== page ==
McDonald's will be seeking sustainable beef in 2016.
It was announced last month that McDonald’s is going to invest in sustainable beef. While a clear definition has not been entirely outlined attendees of the National Cattlemen’s Beef Association (NCBA) Cattlemen’s College got a little better idea of what to expect.
Bob Langert, VP CSR and Sustainability for McDonald's Corporation, shared the goals of McDonald’s initiative to sell sustainable beef across the globe.
"We feel that with sustainability we can grow our business," says Langert.
This would not be the first time for McDonald’s to jump into a sustainable protein as the company has been selling sustainably caught fish since 1999.
"The fact is beef is one of our major platforms to growth (in sustainability)," adds Langert.
McDonald's is in 119 countries and has 34,000 restaurants. The fast food company feeds 69 million people per day, third only to Walmart and the Chinese government. Also, McDonalds has five different burgers that are billion dollar brands.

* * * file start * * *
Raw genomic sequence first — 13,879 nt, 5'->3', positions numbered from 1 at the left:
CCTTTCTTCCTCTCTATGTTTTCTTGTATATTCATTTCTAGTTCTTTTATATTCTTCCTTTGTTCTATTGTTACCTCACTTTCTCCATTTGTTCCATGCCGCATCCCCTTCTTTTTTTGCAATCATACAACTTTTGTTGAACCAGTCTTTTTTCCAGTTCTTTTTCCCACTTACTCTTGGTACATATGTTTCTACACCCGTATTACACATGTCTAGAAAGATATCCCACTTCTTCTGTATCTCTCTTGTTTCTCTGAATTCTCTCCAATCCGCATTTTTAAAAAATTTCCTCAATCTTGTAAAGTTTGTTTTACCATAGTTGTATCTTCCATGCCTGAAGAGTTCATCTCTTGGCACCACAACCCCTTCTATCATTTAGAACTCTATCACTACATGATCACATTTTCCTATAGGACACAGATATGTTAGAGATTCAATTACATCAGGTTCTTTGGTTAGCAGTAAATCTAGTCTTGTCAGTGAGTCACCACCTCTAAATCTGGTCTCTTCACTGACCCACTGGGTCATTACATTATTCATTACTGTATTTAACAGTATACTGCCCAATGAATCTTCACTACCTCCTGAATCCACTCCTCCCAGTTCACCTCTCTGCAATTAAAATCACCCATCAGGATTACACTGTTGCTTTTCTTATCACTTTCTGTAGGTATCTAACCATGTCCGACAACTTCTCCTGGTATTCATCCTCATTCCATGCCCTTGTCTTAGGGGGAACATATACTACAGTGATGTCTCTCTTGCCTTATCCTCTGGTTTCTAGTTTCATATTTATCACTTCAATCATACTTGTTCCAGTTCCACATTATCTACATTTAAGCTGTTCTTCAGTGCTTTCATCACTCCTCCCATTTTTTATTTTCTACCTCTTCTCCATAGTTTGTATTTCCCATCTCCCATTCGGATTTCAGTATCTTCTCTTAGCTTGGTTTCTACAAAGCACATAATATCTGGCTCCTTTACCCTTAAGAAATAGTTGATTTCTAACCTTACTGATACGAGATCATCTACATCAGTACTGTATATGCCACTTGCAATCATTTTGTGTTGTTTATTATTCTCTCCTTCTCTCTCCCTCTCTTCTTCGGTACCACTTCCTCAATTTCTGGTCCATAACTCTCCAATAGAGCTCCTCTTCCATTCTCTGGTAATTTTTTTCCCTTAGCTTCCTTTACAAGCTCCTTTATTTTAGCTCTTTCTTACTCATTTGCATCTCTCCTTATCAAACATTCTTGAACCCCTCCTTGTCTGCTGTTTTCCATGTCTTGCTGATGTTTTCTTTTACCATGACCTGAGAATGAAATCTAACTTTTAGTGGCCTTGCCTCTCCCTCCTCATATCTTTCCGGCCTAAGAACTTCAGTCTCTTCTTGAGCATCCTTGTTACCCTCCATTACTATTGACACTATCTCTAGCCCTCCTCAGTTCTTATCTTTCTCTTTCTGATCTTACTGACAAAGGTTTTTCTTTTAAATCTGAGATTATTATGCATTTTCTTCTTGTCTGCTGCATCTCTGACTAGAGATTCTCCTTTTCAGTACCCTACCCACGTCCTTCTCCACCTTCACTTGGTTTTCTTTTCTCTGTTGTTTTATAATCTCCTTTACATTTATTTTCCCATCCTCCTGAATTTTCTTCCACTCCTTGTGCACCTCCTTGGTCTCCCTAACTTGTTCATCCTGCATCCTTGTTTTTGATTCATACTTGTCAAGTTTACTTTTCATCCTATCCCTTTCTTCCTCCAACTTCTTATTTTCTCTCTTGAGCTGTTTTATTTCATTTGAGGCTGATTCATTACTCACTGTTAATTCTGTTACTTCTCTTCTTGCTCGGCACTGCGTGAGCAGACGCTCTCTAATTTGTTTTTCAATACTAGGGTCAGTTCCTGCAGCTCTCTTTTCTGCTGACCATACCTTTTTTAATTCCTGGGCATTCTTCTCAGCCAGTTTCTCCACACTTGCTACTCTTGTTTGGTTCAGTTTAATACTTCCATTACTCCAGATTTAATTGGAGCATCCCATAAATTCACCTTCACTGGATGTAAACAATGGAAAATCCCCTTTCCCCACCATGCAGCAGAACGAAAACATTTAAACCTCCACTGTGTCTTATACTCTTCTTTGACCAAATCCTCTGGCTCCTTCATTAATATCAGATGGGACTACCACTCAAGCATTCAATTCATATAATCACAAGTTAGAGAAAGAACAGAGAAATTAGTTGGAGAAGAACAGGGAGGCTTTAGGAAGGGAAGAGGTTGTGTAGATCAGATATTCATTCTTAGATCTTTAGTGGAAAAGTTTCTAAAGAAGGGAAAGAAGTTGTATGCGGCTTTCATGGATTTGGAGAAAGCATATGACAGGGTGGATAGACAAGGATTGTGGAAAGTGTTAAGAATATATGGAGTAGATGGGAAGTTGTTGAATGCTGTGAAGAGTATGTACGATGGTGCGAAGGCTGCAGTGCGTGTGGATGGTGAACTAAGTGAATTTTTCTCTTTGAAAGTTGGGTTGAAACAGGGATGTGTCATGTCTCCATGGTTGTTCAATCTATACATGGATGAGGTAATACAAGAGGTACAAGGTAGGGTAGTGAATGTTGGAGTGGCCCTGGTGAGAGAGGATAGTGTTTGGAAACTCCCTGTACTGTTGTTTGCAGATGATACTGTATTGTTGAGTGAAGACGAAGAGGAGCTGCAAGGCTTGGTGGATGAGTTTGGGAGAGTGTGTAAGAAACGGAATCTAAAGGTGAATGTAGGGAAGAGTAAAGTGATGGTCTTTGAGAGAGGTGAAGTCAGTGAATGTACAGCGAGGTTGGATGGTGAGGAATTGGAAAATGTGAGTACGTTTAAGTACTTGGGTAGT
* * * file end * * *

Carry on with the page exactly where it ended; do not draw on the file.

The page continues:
"We're convinced that by doing this we can continue to build our brand and bring in more customers," says Langert.
The goal for the company is to start buying sustainable beef in 2016, however there is not a clear cut definition of what sustainability is.
"We need to define what sustainable beef is...are we going to let activists or elitists define what that is?" implores Langert. "Our pledge is we are going to collaborate and not mandate."
To Langert sustainability is the intersection of the company doing what is right for society and the business. He relates the definition of sustainability will need to also be scientifically based and holistic.
Currently, McDonald’s exports some lean beef from Australia and New Zealand into the U.S. With the new focus on sustainability the company hopes to become more committed to utilizing U.S. beef on the menu.
Collaboration with consumers and beef producers will be segments of the sustainability program.
"Our business model is to listen to consumers and meet their needs. If we don't follow that then it is our biggest threat," relates Langert. "We are committed to making you (beef producers) economically viable."